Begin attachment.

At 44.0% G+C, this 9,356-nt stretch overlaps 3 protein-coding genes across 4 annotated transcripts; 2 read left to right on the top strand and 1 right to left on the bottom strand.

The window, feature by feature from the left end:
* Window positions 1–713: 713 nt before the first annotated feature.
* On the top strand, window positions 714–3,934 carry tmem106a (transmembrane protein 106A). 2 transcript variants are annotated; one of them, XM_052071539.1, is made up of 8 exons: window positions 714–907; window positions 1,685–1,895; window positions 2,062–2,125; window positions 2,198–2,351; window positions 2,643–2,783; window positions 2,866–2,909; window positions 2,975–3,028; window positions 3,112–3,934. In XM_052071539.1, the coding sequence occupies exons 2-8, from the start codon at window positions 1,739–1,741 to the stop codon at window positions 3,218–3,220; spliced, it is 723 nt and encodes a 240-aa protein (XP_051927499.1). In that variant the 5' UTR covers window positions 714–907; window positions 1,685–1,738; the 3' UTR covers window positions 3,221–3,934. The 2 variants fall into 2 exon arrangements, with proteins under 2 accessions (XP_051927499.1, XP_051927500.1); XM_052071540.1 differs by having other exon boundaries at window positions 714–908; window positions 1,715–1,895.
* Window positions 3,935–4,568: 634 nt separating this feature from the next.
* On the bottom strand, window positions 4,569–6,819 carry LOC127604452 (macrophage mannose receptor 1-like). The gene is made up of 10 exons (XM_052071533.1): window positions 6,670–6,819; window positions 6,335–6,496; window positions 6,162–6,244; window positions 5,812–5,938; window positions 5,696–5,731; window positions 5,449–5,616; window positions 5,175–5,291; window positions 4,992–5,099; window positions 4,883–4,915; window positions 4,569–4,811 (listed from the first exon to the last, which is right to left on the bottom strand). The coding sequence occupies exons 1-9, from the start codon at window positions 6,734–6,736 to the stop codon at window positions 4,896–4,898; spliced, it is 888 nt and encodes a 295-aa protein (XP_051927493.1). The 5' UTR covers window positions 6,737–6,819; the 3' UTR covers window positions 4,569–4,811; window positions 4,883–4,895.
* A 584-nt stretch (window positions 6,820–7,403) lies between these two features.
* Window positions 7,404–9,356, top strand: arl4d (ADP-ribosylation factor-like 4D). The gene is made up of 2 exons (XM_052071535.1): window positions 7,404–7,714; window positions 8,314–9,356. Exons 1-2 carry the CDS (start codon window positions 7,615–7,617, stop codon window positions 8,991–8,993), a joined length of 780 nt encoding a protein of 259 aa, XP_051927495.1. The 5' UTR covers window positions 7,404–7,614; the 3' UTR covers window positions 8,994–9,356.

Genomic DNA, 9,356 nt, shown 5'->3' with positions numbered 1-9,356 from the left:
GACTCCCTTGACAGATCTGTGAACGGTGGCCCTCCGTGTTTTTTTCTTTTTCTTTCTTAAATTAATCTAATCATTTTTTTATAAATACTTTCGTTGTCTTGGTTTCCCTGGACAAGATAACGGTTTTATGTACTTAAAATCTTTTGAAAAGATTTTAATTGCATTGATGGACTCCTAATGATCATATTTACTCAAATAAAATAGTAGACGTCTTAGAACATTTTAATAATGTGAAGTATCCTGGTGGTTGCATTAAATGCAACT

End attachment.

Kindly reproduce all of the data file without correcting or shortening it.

At 44.0% G+C, this 9,356-nt stretch overlaps 3 protein-coding genes across 4 annotated transcripts; 2 read left to right on the top strand and 1 right to left on the bottom strand.

The window, feature by feature from the left end:
* Window positions 1–713: 713 nt before the first annotated feature.
* On the top strand, window positions 714–3,934 carry tmem106a (transmembrane protein 106A). 2 transcript variants are annotated; one of them, XM_052071539.1, is made up of 8 exons: window positions 714–907; window positions 1,685–1,895; window positions 2,062–2,125; window positions 2,198–2,351; window positions 2,643–2,783; window positions 2,866–2,909; window positions 2,975–3,028; window positions 3,112–3,934. In XM_052071539.1, the coding sequence occupies exons 2-8, from the start codon at window positions 1,739–1,741 to the stop codon at window positions 3,218–3,220; spliced, it is 723 nt and encodes a 240-aa protein (XP_051927499.1). In that variant the 5' UTR covers window positions 714–907; window positions 1,685–1,738; the 3' UTR covers window positions 3,221–3,934. The 2 variants fall into 2 exon arrangements, with proteins under 2 accessions (XP_051927499.1, XP_051927500.1); XM_052071540.1 differs by having other exon boundaries at window positions 714–908; window positions 1,715–1,895.
* Window positions 3,935–4,568: 634 nt separating this feature from the next.
* On the bottom strand, window positions 4,569–6,819 carry LOC127604452 (macrophage mannose receptor 1-like). The gene is made up of 10 exons (XM_052071533.1): window positions 6,670–6,819; window positions 6,335–6,496; window positions 6,162–6,244; window positions 5,812–5,938; window positions 5,696–5,731; window positions 5,449–5,616; window positions 5,175–5,291; window positions 4,992–5,099; window positions 4,883–4,915; window positions 4,569–4,811 (listed from the first exon to the last, which is right to left on the bottom strand). The coding sequence occupies exons 1-9, from the start codon at window positions 6,734–6,736 to the stop codon at window positions 4,896–4,898; spliced, it is 888 nt and encodes a 295-aa protein (XP_051927493.1). The 5' UTR covers window positions 6,737–6,819; the 3' UTR covers window positions 4,569–4,811; window positions 4,883–4,895.
* A 584-nt stretch (window positions 6,820–7,403) lies between these two features.
* Window positions 7,404–9,356, top strand: arl4d (ADP-ribosylation factor-like 4D). The gene is made up of 2 exons (XM_052071535.1): window positions 7,404–7,714; window positions 8,314–9,356. Exons 1-2 carry the CDS (start codon window positions 7,615–7,617, stop codon window positions 8,991–8,993), a joined length of 780 nt encoding a protein of 259 aa, XP_051927495.1. The 5' UTR covers window positions 7,404–7,614; the 3' UTR covers window positions 8,994–9,356.

Genomic DNA, 9,356 nt, shown 5'->3' with positions numbered 1-9,356 from the left:
GACTCCCTTGACAGATCTGTGAACGGTGGCCCTCCGTGTTTTTTTCTTTTTCTTTCTTAAATTAATCTAATCATTTTTTTATAAATACTTTCGTTGTCTTGGTTTCCCTGGACAAGATAACGGTTTTATGTACTTAAAATCTTTTGAAAAGATTTTAATTGCATTGATGGACTCCTAATGATCATATTTACTCAAATAAAATAGTAGACGTCTTAGAACATTTTAATAATGTGAAGTATCCTGGTGGTTGCATTAAATGCAACT